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Iowa’s Nutrient Reduction Strategy-Redux

Iowa Row Crops

In a letter to the editor of the Cedar Rapids Gazette, my friend Lynn Gallagher spoke to how I felt about the Iowa Nutrient Reduction Strategy referenced in my Nov. 20 post. Here is her letter:

“Does anyone really believe that voluntary compliance will protect our water (or land or air)?

Did you read the Nov. 16 story in the Des Moines Register titled Farm Bureau text in state report,

DNR staffers say they had no input on draft of plan to cut ag runoff?’

I am outraged! Aren’t you?

The fact is that not all farmers are stewards of the land.

We would like to believe that people can be trusted to “do the right thing.” Think about how well that worked with Wall Street. We need to protect the commons.

If the state of Iowa cannot enact and enforce regulations to protect the environment, then I welcome the Environmental Protection Agency to come in and do so.

Please consider contacting your legislators and the governor. This is unacceptable!”

Well written, Lynn.

Elections have consequences. When Terry Branstad won the 2010 general election with 52.3 percent of the vote, one of those consequences was expected to be the avoidance, repeal and reduction of regulations related to business generally, and agriculture in particular. The Iowa Nutrient Reduction Strategy of voluntary compliance is another variation on this theme. Different from the perceived problem of excess government regulation, hypoxia in the Gulf of Mexico is real, a problem that will not go away without action.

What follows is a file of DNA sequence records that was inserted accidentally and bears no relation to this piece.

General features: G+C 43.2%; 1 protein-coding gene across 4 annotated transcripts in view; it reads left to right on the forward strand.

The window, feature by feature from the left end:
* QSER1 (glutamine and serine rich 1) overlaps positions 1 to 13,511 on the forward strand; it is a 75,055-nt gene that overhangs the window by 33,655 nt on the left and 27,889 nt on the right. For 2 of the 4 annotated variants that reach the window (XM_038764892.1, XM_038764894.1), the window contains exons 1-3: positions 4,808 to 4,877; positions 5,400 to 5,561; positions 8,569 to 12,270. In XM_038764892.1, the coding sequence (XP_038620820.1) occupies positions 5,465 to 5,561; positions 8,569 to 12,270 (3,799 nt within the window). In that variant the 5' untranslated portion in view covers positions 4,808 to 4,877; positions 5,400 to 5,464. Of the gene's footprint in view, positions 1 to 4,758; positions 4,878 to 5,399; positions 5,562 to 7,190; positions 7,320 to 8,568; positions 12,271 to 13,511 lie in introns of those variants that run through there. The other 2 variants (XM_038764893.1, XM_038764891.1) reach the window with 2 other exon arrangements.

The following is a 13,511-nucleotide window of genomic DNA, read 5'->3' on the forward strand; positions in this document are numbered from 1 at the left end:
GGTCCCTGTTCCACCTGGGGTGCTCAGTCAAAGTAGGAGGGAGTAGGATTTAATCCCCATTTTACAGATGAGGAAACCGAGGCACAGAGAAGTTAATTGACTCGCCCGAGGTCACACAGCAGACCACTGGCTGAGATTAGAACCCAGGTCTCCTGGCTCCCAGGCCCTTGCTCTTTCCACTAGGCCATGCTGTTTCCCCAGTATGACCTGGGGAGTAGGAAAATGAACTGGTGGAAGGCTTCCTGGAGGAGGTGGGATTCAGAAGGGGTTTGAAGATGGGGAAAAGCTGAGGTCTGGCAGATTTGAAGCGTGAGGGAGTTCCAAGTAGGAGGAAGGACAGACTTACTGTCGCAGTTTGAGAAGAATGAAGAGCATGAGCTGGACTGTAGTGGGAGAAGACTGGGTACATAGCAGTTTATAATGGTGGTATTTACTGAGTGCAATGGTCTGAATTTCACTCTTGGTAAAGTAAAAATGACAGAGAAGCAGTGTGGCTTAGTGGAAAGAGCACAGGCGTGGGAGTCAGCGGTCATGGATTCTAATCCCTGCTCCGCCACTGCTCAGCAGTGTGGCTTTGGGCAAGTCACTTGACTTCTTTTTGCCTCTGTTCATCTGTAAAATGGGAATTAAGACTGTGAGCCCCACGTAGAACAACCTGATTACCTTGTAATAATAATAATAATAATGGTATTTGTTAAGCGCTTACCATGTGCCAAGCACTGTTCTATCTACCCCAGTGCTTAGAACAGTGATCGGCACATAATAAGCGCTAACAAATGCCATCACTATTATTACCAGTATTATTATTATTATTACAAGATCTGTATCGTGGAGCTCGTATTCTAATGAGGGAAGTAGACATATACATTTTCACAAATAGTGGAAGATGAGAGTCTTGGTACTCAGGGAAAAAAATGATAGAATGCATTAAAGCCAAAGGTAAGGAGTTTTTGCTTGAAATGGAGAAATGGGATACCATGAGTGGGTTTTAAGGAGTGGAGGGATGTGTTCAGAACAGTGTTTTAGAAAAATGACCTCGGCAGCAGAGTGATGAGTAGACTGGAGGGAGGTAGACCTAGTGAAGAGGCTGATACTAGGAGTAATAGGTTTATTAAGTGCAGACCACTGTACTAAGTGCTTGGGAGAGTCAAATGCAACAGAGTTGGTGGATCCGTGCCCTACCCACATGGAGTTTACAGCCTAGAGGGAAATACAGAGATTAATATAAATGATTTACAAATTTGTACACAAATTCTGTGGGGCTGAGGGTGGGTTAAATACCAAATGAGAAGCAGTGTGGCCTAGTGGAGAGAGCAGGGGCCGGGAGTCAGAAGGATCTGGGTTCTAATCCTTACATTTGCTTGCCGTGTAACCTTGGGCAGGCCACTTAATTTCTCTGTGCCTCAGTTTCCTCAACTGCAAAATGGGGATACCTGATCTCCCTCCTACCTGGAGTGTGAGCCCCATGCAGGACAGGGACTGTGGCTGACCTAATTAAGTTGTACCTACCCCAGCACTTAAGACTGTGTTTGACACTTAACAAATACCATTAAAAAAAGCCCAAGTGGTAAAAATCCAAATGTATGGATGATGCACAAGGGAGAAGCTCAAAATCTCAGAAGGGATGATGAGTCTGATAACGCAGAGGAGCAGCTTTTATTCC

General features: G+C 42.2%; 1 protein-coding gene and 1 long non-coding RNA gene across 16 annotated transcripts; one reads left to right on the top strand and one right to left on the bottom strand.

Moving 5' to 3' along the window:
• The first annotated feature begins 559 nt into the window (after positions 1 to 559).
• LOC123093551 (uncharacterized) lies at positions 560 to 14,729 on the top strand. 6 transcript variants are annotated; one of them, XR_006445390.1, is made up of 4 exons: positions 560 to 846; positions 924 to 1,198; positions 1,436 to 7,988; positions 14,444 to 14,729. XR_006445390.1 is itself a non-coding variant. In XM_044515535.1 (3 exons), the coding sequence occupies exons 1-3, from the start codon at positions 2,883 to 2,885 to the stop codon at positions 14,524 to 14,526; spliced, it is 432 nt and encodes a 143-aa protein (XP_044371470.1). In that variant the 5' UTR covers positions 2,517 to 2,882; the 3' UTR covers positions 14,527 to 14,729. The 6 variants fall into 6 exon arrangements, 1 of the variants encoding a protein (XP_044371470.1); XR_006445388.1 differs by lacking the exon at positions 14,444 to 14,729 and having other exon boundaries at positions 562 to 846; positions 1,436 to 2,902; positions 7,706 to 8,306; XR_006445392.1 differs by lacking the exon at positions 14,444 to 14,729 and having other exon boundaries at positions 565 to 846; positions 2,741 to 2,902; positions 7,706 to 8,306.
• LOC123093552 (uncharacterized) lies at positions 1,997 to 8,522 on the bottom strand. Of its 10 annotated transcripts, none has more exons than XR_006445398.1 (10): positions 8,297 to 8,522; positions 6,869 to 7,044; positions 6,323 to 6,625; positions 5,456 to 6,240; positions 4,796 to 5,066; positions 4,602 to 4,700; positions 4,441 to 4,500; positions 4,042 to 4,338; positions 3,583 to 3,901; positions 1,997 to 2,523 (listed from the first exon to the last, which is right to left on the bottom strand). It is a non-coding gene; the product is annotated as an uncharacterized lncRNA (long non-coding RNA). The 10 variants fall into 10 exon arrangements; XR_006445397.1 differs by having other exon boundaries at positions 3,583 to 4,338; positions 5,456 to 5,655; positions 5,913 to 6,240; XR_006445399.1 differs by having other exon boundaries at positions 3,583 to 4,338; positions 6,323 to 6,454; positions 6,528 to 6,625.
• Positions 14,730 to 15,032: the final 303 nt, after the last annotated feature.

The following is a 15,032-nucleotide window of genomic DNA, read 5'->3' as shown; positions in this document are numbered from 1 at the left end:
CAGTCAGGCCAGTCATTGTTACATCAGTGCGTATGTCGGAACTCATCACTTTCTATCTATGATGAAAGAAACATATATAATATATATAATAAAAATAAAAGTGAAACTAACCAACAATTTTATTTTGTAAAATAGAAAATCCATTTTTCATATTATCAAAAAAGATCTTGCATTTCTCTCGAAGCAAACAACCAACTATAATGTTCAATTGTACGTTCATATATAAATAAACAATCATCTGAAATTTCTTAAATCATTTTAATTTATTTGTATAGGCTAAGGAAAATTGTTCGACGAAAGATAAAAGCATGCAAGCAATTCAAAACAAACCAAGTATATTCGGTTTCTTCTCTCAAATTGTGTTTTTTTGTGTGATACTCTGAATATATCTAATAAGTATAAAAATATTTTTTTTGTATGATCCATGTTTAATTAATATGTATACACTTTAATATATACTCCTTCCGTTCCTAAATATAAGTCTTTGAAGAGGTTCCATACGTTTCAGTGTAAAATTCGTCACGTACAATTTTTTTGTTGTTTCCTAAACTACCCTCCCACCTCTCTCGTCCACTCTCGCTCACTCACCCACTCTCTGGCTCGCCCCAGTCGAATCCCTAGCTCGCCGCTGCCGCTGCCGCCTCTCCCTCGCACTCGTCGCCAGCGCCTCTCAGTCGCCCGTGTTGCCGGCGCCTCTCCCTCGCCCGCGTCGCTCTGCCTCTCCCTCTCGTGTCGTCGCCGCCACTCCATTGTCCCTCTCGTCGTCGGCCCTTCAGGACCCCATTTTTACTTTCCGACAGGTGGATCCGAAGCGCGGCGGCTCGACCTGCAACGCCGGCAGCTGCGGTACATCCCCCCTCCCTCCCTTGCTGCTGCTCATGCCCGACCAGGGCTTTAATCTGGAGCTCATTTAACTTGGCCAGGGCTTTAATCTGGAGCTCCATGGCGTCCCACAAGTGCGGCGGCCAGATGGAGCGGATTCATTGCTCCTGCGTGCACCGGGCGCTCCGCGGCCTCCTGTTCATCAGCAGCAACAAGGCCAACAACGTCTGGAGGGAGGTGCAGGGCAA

If the governor’s plan of voluntary actions works, hats off to him. But as Gallagher’s letter suggests, not every point and non-point source polluter will voluntarily comply.

If the plans of Iowa and other Mississippi River basin states don’t abate nutrient runoff sufficiently to reverse Gulf of Mexico hypoxia, the federal government is expected step in again. States won’t like it.

While I would have liked to have seen Iowa put sensible regulations in place, Governor Branstad had other ideas, and for now, it is his show. Be assured that the same people who supported the election of Terry Branstad will be supporting him with comments to his plan to reduce nutrient runoff.

It is important that every voice be heard. I urge readers to go to the website, watch the video, read the documents and enter your comments. The fight for what is right does not end with any election, especially if our candidates lose.

We could do nothing, work on the next election and wait for the mythical day when the planets align and all of our candidates are concurrently serving in office. For me, the work is too important to wait for that.

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